The protracted, unsettling nature of the negotiations between the White House and Republicans dramatically slowed the recovery, economists conclude, looking back at the episode. Consumer confidence collapsed, reaching its worst level since the depths of the financial crisis. Hiring stalled, with the private sector creating jobs at its slowest pace since the economy exited the recession. The stock market plunged, sending the Standard & Poor’s 500-stock index down more than 10 percent.
Now, many economists warn that another powerful blow to the economy could be coming. With the government set to run short of money as early as next month, Republican lawmakers said Friday they would try to pass a bill raising the debt limit but only for three months.
“The debt ceiling debate in 2011 was pretty scary, and it hurt the economy,” said Nicholas Bloom, an economics professor at Stanford University who has studied the relationship between uncertainty about government policy and economic activity. “I think that will happen again, and I’m worried.”
There are already signs that fears about the next debt ceiling battle are holding back economic growth. Like in 2011, Republicans have been insisting that the government slash spending in exchange for a significant increase in the debt limit, which now stands at $16.4 trillion, though they have become more willing to accept a brief increase. President Obama says he wants the limit raised unconditionally and pledges he won’t negotiate over it as he did in 2011.
The Treasury Department says the government will be unable to meet all its obligations at some point between the middle of February and early March unless Congress allows for more borrowing. If it does not, Treasury says the government would default — and most economists say this would severely hurt the economy.
But even a political debate that delays a resolution to the last minute is likely to have harmful effects. “The damage will mount quickly as the day of reckoning approaches,” said Mark Zandi, an economist with Moody’s Analytics.
This week, Morgan Stanley reported that its index of business conditions — a measure of corporate expectations about the state of the economy — plunged. The agreement forged at the start of the year to avert the automatic tax hikes and spending cuts known as the “fiscal cliff” did little to boost confidence.
“With another prolonged, high-stakes political circus expected in the coming months, fiscal policy uncertainty remains high. Business conditions expectations turned lower, and hiring remains subdued,” Morgan Stanley economists wrote in a report.
Also this week, a Federal Reserve study showed that businesses around the country are growing increasingly concerned about the coming congressional debate. The analysis found that businesses were broadly concerned about uncertainty created by government policy.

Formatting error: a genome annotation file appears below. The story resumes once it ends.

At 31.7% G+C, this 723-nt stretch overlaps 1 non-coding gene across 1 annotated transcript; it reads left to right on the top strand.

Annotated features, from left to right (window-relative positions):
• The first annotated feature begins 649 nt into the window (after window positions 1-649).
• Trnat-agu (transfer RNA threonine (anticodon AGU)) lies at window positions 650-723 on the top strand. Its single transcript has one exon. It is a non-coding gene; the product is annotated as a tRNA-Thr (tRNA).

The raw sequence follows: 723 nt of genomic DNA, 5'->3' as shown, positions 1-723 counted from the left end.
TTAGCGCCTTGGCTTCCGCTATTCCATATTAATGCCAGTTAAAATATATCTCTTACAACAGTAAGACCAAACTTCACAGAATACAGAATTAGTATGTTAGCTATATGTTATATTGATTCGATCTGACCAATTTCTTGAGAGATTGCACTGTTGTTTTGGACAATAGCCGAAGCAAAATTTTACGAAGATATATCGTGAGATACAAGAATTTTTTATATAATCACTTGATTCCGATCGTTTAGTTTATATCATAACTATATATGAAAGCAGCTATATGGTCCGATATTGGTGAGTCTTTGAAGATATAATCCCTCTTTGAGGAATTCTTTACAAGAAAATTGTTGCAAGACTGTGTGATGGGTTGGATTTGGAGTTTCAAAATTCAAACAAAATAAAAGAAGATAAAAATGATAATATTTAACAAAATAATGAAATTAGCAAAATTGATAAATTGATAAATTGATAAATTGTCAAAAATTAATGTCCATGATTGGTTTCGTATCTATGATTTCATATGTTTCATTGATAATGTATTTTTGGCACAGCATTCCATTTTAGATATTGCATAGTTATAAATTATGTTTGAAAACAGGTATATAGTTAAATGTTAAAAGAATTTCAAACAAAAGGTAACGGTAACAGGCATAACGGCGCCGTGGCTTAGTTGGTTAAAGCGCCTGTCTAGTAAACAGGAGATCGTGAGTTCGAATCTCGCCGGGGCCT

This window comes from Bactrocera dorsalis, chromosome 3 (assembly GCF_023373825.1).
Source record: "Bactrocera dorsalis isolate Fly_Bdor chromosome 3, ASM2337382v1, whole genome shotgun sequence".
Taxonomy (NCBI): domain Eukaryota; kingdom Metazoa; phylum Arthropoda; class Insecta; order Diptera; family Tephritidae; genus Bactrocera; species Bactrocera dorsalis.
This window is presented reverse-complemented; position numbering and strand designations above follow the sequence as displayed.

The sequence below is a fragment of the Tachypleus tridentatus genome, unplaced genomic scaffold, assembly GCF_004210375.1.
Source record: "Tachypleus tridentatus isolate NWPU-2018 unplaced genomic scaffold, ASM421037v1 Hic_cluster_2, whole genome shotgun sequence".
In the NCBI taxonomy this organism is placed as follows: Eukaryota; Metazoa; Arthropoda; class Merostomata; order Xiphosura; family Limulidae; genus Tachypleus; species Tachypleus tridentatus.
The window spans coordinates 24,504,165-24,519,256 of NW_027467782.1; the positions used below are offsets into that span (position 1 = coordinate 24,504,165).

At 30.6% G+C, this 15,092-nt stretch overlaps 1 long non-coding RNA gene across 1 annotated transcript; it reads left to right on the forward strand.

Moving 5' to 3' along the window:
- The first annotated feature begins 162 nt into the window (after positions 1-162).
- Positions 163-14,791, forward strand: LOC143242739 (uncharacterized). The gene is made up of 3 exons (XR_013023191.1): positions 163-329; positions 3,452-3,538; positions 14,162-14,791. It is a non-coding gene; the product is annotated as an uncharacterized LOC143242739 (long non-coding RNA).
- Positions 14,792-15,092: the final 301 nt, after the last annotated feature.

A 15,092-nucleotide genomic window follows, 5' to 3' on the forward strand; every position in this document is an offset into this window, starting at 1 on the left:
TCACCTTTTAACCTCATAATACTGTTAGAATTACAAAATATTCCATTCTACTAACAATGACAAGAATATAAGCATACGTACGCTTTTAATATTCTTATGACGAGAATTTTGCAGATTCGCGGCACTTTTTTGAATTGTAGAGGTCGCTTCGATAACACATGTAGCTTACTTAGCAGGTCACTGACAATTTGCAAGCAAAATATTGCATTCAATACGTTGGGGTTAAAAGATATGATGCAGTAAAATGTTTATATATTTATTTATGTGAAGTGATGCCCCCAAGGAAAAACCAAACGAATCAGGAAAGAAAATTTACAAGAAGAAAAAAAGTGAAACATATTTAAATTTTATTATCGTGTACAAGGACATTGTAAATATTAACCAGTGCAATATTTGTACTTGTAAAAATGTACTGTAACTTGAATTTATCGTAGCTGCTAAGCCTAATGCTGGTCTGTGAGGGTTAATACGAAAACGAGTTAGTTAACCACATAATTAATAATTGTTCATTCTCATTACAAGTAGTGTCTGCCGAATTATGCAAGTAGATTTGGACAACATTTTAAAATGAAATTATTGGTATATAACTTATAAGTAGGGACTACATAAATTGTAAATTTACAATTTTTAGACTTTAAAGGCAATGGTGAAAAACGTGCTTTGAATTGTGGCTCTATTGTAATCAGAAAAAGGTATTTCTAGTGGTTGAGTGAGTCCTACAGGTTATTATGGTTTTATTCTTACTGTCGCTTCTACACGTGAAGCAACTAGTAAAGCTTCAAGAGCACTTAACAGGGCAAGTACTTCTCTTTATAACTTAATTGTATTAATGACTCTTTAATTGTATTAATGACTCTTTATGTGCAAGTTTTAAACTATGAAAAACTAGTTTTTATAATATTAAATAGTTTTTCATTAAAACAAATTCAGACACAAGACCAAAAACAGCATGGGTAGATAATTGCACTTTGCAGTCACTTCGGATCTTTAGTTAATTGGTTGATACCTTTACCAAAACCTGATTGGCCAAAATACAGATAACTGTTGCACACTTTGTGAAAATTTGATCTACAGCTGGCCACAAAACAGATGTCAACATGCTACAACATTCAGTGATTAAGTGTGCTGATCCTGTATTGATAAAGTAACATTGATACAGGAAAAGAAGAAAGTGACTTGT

Because of the uncertainty, economists are lowering their expectations for consumer spending, the main driver of the economy. Consumer spending is already being squeezed because workers are taking home thinner paychecks this year because of the expiration of the payroll tax holiday on Jan. 1.
“If the political bickering over the debt ceiling issue reaches a fever pitch as it did in the summer of 2011, then consumer confidence will nose-dive further into recession territory,” Chris G. Christopher Jr., a senior principal economist with IHS Global Insight, wrote in a report this week.
It is not only the debate over the debt limit that is slowing the economy. Around the same time that the U.S. government is scheduled to run short of money to pay its bills, Congress faces a new deadline to head off automatic spending cuts to domestic and defense spending, which could seriously jar the economy. And later in March, a law that authorizes funding for government operations expires. Without new legislative action, the government will shut down.
“We have three chances within three months of somehow shutting down the government, having a default or having a fiscal contraction,” said Justin Wolfers, a professor of economics and public policy at the University of Michigan. “I’ve been an economist long enough to know that to have that many threats emanating from the government in such a short period of time will have negative consequences.”
In 2011, the debt ceiling dispute traumatized the economy.
A little more than a week before the debt ceiling deadline that year, Scott Davis, chairman of UPS, the shipping and logistics company, warned that the uncertainty was causing “big issues.” He told investors, “Consumer confidence is down because of it, unemployment’s still weak, so a lot of uncertainties right now.”
Paul Huck, chief financial officer of Air Products, a materials conglomerate, shared similar sentiments about the debt limit with his investors.
“You’d have to be blind to not see it. It’s on every news channel and every newspaper,” he said at the time. “So that worries consumers, which then worries a business which has to invest. We aren’t creating jobs and stuff like that.”
During this period, hiring came to a near standstill. In August 2011, companies hired only 52,000 Americans. Until that point in 2011, monthly private-sector job creation had been averaging 184,000.
With only a few days left, Obama and congressional Republicans came to an agreement to increase the borrowing limit. Still, Standard & Poor’s, the credit rating firm, downgraded U.S. government debt, citing the political dysfunction, and budget analysts said that relatively higher interest rates caused by the impasse could cost Americans billions of dollars.